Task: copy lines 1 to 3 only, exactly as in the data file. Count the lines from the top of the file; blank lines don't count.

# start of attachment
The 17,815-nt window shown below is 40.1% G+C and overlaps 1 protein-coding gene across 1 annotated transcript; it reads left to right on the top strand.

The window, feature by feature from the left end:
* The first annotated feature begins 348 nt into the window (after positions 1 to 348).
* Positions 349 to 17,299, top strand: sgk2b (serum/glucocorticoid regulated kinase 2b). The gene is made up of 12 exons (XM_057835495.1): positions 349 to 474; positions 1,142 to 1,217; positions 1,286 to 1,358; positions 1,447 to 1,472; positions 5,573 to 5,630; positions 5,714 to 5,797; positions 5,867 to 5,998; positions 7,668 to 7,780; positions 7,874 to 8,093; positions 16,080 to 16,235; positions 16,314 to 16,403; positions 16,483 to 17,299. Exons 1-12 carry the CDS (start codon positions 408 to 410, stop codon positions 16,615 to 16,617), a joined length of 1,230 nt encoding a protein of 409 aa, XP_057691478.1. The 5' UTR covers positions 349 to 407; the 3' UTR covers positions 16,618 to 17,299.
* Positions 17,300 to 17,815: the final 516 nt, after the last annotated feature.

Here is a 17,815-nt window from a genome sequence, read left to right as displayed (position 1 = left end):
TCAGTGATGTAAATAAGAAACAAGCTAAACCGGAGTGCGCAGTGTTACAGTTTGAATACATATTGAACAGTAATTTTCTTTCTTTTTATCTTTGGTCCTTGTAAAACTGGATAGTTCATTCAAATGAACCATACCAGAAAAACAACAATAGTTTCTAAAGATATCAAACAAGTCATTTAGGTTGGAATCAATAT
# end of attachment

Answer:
The 17,815-nt window shown below is 40.1% G+C and overlaps 1 protein-coding gene across 1 annotated transcript; it reads left to right on the top strand.

The window, feature by feature from the left end:
* The first annotated feature begins 348 nt into the window (after positions 1 to 348).